Similarly, if you work for a charity you might interact directly with the people (or animals) that the charity helps, or you might have a more office-based job. For example, your role could involve fundraising, marketing, campaigning, lobbying parliament (trying to influence government policy), accounting, admin or IT. There are jobs for both graduates and non-graduates; to get one you’ll either need to do lots of relevant voluntary work or start your career outside the charity sector and then join once you’re an experienced professional. Find out about the different types of jobs and employers in the charity sector.


Not all jobs in law involve helping people but there are some that do. You could work in criminal defence, representing those accused of crimes. You could specialise in immigration law and support people claiming asylum in the UK. Or you could have a career in child protection law, keeping children safe from neglect or abuse. The two main types of lawyer are barristers (who spend quite a lot of time representing clients in court) and solicitors (who are more office-based). You need a degree to become a barrister or solicitor, though there are support roles available that don’t require this. Read more about jobs in law.

Best of the rest: jobs helping society that you might not have considered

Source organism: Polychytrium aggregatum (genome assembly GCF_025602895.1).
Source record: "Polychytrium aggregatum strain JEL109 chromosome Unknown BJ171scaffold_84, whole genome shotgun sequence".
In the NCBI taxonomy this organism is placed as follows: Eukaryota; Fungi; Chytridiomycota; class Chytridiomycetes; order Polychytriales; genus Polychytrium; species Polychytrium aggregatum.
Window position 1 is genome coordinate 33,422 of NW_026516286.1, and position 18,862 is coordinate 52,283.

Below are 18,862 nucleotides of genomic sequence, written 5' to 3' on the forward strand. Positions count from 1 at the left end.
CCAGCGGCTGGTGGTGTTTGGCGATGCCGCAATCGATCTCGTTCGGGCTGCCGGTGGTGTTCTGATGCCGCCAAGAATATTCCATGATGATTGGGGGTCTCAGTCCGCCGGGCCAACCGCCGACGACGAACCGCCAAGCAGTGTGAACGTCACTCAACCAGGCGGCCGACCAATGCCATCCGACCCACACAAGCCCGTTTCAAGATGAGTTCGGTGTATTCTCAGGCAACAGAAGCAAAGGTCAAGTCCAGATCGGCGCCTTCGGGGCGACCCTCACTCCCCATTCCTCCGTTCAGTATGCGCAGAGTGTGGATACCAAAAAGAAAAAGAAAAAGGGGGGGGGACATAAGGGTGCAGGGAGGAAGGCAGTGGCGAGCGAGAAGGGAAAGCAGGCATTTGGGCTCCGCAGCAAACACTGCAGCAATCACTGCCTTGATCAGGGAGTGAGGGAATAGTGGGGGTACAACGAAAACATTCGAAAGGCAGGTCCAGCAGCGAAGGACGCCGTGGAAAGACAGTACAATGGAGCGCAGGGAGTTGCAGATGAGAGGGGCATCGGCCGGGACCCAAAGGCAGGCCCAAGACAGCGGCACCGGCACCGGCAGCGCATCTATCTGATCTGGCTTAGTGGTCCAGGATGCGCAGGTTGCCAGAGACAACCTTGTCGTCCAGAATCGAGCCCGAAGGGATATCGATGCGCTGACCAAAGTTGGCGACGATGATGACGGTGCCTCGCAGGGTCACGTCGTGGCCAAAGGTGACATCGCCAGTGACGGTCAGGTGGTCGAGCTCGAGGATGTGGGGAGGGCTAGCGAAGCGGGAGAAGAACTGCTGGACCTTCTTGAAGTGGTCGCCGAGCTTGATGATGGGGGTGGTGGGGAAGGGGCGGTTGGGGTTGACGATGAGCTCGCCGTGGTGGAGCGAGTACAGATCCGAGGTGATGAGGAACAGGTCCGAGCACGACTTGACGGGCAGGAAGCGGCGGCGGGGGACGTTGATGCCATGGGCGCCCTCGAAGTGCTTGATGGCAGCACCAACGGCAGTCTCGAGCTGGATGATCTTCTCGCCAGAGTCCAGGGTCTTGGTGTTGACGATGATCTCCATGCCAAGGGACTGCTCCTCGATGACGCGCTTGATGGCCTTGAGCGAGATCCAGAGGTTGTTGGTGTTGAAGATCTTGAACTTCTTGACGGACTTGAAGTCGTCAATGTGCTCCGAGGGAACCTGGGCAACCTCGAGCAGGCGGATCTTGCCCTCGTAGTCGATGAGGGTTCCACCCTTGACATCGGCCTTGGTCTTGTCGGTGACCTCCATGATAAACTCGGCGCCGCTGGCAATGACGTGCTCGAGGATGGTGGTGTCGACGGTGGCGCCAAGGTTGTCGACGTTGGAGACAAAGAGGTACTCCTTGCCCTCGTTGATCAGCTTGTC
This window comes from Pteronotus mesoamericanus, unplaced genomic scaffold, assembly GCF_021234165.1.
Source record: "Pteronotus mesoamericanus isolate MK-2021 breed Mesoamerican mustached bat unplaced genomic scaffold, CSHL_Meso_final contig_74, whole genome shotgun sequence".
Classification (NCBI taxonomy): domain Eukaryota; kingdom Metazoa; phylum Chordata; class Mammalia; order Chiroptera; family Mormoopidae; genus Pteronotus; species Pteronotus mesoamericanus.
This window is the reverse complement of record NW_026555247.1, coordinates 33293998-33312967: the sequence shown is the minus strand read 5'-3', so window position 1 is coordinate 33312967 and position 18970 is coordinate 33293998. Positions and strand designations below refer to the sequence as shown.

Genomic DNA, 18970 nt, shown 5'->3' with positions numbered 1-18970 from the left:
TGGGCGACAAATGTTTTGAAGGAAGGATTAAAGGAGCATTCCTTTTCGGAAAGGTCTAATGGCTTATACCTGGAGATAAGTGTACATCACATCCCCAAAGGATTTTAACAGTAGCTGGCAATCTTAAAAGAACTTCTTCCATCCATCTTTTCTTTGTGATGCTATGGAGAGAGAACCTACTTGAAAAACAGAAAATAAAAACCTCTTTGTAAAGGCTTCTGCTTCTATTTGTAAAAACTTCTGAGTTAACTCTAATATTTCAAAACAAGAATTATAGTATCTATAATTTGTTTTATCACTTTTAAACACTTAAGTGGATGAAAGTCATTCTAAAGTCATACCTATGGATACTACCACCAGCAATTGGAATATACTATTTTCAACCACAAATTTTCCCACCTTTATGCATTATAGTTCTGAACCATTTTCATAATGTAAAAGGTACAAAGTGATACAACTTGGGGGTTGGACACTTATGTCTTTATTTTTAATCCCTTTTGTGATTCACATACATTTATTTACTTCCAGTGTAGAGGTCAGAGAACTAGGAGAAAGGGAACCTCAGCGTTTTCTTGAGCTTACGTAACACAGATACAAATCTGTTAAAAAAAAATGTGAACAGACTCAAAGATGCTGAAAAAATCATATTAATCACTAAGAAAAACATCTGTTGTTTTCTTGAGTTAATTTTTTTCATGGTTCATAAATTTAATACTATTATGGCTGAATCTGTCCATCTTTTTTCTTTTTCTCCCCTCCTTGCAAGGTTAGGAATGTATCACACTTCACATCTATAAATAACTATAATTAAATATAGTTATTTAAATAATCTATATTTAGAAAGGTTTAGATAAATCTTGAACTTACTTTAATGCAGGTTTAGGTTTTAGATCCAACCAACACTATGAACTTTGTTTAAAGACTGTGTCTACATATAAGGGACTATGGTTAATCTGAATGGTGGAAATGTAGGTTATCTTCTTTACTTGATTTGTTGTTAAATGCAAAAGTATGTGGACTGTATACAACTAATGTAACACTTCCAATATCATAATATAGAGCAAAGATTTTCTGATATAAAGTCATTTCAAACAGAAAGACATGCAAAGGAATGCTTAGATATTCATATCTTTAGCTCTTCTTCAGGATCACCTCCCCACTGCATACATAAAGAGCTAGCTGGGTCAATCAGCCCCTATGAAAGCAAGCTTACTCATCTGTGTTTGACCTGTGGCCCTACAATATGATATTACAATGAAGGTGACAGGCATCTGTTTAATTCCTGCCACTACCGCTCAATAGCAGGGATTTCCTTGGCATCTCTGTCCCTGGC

The following areas might not leap to mind as you won’t normally help individuals one-to-one but there are opportunities to create benefits for society more widely.

  • Science: not every job is about helping people but there are many opportunities to do so, from protecting the environment to developing new drugs to ensuring that products, foods and industrial processes are safe.
  • Engineering: lots of roles have positive benefits for the public – think clean water, defence, renewable energy, the rail network, and public buildings that are warm, light and safe.
  • The armed forces: help to keep the UK protected – there are all sorts of specialist roles and you can join with or without a degree.
  • Finance: you could work for a charity or public sector body managing its finances, or be employed by an accountancy firm to audit these organisations and check no one’s cooking the books.
  • Management consulting: consultants help businesses to make changes or improvements, but some do the same with public sector bodies or charities too.
  • IT: protect citizens in a job in cyber security, or join a charity or public sector employer to support its work.